Hiding from.. my mother

was often my goal–

To find a secret place

in a tree

or behind the cellar door,

Where I could read

and eat saltine crackers

with peanut butter,

and read my book

in solitude.

Hiding from my mother

was sometimes a challenge,

Where to hide my diary

(that I am certain she read

from time to time)

and would not have appreciated

my assessments of her–but to confront me

would have been an admission of guilt. (and

my mother never admitted or apologized

for anything–as long as she lived, I don’t remember

her ever saying she was “sorry”).

Nothing was ever safe

from her searches;

I once wrote a poem

about an unwed mother

and did not mean to leave it

on my dressing table.

I remembered it

when I was at the bus stop,

but to go back would have meant

missing my bus and being late

for school,

so I crossed my fingers,

and hoped she would not find it.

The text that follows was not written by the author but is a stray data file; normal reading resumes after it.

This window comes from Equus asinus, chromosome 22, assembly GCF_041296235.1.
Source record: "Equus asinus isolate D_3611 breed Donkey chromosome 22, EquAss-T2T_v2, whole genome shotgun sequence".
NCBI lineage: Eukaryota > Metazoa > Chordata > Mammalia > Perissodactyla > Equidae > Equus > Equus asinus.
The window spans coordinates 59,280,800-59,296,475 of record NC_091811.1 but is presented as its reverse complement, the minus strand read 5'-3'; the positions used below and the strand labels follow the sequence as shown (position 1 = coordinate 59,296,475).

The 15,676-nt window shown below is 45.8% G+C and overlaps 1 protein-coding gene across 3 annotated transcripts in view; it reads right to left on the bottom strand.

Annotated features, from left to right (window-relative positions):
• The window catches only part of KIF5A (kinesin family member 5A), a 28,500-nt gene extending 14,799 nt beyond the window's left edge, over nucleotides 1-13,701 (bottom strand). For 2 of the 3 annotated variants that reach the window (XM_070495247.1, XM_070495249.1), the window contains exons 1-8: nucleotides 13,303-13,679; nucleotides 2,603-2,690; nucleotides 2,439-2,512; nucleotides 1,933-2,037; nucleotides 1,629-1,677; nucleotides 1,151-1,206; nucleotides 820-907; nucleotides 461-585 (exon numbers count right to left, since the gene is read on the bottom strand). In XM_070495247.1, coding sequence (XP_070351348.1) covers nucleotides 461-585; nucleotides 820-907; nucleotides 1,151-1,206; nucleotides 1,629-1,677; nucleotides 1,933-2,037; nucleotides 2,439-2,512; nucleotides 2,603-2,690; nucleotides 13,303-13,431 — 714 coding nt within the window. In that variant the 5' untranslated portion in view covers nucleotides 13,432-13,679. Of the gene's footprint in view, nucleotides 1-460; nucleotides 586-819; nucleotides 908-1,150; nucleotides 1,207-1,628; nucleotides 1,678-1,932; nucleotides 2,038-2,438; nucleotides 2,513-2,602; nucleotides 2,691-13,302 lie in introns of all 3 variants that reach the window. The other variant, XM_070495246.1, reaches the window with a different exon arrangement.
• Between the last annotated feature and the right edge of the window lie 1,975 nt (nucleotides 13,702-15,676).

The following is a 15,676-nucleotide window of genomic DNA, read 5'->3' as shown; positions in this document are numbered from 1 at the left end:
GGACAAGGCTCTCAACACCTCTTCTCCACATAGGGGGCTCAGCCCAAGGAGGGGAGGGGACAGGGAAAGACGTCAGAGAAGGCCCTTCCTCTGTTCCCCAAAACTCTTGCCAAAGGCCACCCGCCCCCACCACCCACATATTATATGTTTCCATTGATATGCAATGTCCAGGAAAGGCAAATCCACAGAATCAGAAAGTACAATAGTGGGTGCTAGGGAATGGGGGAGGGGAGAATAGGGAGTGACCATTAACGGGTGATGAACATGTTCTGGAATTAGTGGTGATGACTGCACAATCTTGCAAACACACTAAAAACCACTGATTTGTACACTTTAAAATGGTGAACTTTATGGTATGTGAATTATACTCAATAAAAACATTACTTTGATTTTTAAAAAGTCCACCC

That afternoon I went to my grandmother’s

to spend the night but

my father came to get me.

In a rage, when we got

to the house,

he backhanded me across

the dining room and said

“How DARE you write

such things about your mother?”

I didn’t know what he was talking about;

The poem hadn’t been about her.

It was, as far as I can remember,

the only time my father struck me.

I never saw my poem again.

I imagine she burned it.

I became more cautious

about things I wrote

and kept them with me

at all times,

in my school notebooks,

buried amongst essays

and homework.

Hiding from my mother

was never easy.


Sandra Lee Smith

written in 2009

Updated September 3, 2018

Sandy’s footnote–some might ask couldn’t I have re-written the poem–but curiously enough, I have never been able to rewrite anything. One time my mother burned a story I was writing about a teenage girl.  I think she said “can’t you just rewrite it?”  No, I could never rewrite anything, especially a lengthy story all single-spaced.   And my mother was fond of burning things in the back yard at our Mulberry home. She burned all of my brothers’ baseball cards and comic books–one time my son Steve asked her if he could take a comic book and some baseball cards in the basement back to California with us; she said no – and then ended up burning a huge collection of cards and comics, dating back to my brother Jim’s collection and handed down to his younger siblings. brothers.  If it was something stored in her basement, she considered it her properly and could do with it whatever she wanted.  true story!


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